Designing a kitchen sink area is often overlooked in favor of more glamorous fittings, but this hard-working element of kitchen design is more than just practical. Yes, it has to be able to withstand the knocks and scratches most cooks will throw at it, and yes it has to be easy to clean, but its material, installation type and even shape and size can have a big impact on how your kitchen looks and functions
Design a kitchen sink
When considering your long list of kitchen ideas, add kitchen sink ideas – and the faucets, storage and kitchen countertop that will go with it – right at the top. Here, we take you through how to design a kitchen sink area – and our experts bring you some useful advice, too.
Where is the best place to install a kitchen sink?
The wet zone of your kitchen calls for hygiene and ease of use, ideally with dishwasher and waste bin close by and in easy reach of the food storage, prep and cooking areas. ‘The best place for a sink is under a kitchen window, the perfect spot for watching the world go by as you do your chores, or in an island as a sociable spot that gives you the opportunity to see around the room,’ says Helen Parker, creative director of deVOL (opens in new tab).
For more guidance, see our guide that explores, what do you put over a kitchen sink window?
What is the most popular kitchen sink style?
There are plenty of different styles, from traditional farmhouse options to clean lined, undermounted designs that fit neatly under the worktop for a more unobtrusive look.
‘Ceramic sinks look classic but can be hard to clean and the unyielding surface can break glass and china,’ says Merlin Wright, design director of Plain English (opens in new tab). ‘Stone can be beautiful, but it is expensive and hard to clean. Stainless steel is very practical, but it is not a look for everyone, while copper is a great all-rounder as it works with both modern and traditional kitchen ideas and is kind to delicate items.’
Merlin recommends at least one bowl, large enough to accommodate an oven tray or rack. If space allows, he suggests a second bowl for rinsing or for emptying pans when the main sink is full.
What makes a good kitchen tap?
Choose from deck and wall-mounted taps, single spout designs to suit sinks with one pre-drilled hole, bridge mixers and pillar taps which require two holes and tap sets with side rinse sprays. Taps which dispense boiling water, filtered chilled and sparkling water are also available, as single spout all-in-one designs and separate taps.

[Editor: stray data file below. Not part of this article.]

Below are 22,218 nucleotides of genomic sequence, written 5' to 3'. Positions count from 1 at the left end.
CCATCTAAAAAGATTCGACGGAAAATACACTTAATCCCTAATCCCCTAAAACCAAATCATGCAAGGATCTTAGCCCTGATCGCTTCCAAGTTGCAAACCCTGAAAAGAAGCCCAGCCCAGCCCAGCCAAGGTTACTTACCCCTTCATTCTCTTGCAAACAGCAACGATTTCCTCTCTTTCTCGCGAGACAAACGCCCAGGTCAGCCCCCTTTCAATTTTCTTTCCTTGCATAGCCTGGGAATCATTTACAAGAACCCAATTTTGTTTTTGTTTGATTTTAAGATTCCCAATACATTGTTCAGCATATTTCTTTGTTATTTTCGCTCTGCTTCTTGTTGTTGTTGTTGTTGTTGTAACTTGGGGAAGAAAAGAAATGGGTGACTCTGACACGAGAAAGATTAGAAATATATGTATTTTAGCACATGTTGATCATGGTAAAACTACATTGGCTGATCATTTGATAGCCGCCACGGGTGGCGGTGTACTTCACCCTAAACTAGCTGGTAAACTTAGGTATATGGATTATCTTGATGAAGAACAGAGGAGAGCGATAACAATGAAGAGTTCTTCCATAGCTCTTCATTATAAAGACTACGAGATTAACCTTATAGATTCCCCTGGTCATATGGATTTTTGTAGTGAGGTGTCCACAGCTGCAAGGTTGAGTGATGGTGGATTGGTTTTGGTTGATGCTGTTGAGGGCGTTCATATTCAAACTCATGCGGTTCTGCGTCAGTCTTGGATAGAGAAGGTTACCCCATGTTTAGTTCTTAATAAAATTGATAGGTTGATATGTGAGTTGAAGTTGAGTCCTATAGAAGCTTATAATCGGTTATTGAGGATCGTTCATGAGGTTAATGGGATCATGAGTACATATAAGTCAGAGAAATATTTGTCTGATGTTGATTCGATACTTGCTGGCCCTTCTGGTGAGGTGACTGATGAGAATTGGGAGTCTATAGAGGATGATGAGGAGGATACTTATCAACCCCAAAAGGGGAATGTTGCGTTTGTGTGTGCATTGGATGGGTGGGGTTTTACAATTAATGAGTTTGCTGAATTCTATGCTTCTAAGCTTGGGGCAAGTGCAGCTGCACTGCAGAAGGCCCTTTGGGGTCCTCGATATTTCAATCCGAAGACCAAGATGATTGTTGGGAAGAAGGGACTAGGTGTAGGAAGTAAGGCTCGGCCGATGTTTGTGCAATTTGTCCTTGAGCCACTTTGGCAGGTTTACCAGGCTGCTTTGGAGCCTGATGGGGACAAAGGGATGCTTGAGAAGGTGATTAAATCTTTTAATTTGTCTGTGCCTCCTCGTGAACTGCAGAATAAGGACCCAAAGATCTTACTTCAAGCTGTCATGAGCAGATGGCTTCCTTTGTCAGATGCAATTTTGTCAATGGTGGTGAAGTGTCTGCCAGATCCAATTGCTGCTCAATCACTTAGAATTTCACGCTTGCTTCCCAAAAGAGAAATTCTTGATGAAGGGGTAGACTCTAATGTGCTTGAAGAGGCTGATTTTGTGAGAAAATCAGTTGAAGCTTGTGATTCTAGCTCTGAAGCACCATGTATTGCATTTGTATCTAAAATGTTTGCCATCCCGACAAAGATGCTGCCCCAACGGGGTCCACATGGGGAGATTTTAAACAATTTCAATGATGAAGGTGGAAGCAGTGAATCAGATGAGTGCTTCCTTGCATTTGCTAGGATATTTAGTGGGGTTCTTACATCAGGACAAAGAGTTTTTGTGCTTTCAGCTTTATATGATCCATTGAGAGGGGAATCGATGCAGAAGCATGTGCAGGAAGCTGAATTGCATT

Gary Singer, managing director of Eggersmann Design (opens in new tab), points to the ‘beautiful array of styles and finishes’ now available which can be used to ramp up the impact of your design, but also sounds a practical note. ‘It’s very important to ensure you have a scale control system installed, as some parts of the US has very hard water and limescale build up is more noticeable on darker tones.’
How do you layout a countertop around the sink?
Surfaces around the sink need to be hard-wearing and able to withstand frequent contact with water, which is why engineered quartz surfaces remain popular. Natural granite and marble can look beautiful, but require more maintenance, while the latest generation of porcelain surfaces are ultra durable. Drainer grooves or a sunken area can be cut into one or both sides of the sink, if required, while a full kitchen backsplash idea or upstand can protect the wall surface from splashes.
Sophie Mason, design manager at The Myers Touch (opens in new tab) says: ‘Upstands are usually a continuation of the worktop material and, as a rule of thumb, would be no less than 40mm high.’
How do I organize my sink area?
Practical solutions for storing cleaning materials under the sink keep the worktop clutter free and easy to maintain. ‘Drawers make the best use of space in under-sink cabinetry,’ advises Jack Trench, founder of Jack Trench Bespoke Kitchens & Furniture. ‘Drawer internals can have a U-shaped notch to accommodate the sink bowl.’ You may also need to accommodate a tank if you plan to install a boiling water tap or a waste bin system.
Amelia Thorpe is a specialist interiors and design journalist, covering every topic to do with homes from fabrics, furniture and lighting to surfaces, kitchens and bathrooms.
As the daughter of an antique dealer and a lifelong collector of old cookery books and vintage graphics herself, she also has a particular expertise in antiques, mid-century and decorative arts of all kinds.
Drawn to homes because of their importance in the happiness of our lives and the enjoyment they can bring, Amelia has been writing about the topic for more than fifteen years. She has interviewed some of the most influential designers of our time, from Piero Lissoni, Antonio Citterio, Jaime Hayon and Arik Levy to Nina Campbell and Robert Kime.
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